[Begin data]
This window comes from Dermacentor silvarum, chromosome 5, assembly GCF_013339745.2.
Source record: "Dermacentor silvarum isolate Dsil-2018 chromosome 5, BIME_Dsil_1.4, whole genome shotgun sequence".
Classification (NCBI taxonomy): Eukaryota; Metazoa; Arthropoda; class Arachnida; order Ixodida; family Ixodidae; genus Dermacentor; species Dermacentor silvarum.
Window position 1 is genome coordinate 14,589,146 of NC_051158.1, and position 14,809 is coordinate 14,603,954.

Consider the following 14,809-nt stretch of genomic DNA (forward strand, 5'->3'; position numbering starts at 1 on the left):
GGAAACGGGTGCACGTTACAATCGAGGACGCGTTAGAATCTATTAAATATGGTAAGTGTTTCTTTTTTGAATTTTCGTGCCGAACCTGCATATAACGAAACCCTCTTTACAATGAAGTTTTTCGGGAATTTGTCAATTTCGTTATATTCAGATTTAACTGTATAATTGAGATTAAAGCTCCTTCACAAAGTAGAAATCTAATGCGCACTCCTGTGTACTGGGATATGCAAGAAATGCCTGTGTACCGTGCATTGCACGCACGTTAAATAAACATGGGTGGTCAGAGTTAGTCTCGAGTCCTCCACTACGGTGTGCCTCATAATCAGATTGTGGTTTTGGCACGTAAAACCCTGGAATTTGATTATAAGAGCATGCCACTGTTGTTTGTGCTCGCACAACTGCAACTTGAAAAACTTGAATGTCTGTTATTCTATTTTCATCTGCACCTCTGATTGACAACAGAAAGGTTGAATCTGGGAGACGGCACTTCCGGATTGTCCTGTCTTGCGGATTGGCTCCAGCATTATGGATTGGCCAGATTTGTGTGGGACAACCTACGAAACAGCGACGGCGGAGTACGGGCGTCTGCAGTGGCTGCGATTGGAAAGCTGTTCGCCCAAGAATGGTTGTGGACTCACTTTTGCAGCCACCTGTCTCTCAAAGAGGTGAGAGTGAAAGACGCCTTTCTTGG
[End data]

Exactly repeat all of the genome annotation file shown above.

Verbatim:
This window comes from Dermacentor silvarum, chromosome 5, assembly GCF_013339745.2.
Source record: "Dermacentor silvarum isolate Dsil-2018 chromosome 5, BIME_Dsil_1.4, whole genome shotgun sequence".
Classification (NCBI taxonomy): Eukaryota; Metazoa; Arthropoda; class Arachnida; order Ixodida; family Ixodidae; genus Dermacentor; species Dermacentor silvarum.
Window position 1 is genome coordinate 14,589,146 of NC_051158.1, and position 14,809 is coordinate 14,603,954.

Consider the following 14,809-nt stretch of genomic DNA (forward strand, 5'->3'; position numbering starts at 1 on the left):
GGAAACGGGTGCACGTTACAATCGAGGACGCGTTAGAATCTATTAAATATGGTAAGTGTTTCTTTTTTGAATTTTCGTGCCGAACCTGCATATAACGAAACCCTCTTTACAATGAAGTTTTTCGGGAATTTGTCAATTTCGTTATATTCAGATTTAACTGTATAATTGAGATTAAAGCTCCTTCACAAAGTAGAAATCTAATGCGCACTCCTGTGTACTGGGATATGCAAGAAATGCCTGTGTACCGTGCATTGCACGCACGTTAAATAAACATGGGTGGTCAGAGTTAGTCTCGAGTCCTCCACTACGGTGTGCCTCATAATCAGATTGTGGTTTTGGCACGTAAAACCCTGGAATTTGATTATAAGAGCATGCCACTGTTGTTTGTGCTCGCACAACTGCAACTTGAAAAACTTGAATGTCTGTTATTCTATTTTCATCTGCACCTCTGATTGACAACAGAAAGGTTGAATCTGGGAGACGGCACTTCCGGATTGTCCTGTCTTGCGGATTGGCTCCAGCATTATGGATTGGCCAGATTTGTGTGGGACAACCTACGAAACAGCGACGGCGGAGTACGGGCGTCTGCAGTGGCTGCGATTGGAAAGCTGTTCGCCCAAGAATGGTTGTGGACTCACTTTTGCAGCCACCTGTCTCTCAAAGAGGTGAGAGTGAAAGACGCCTTTCTTGG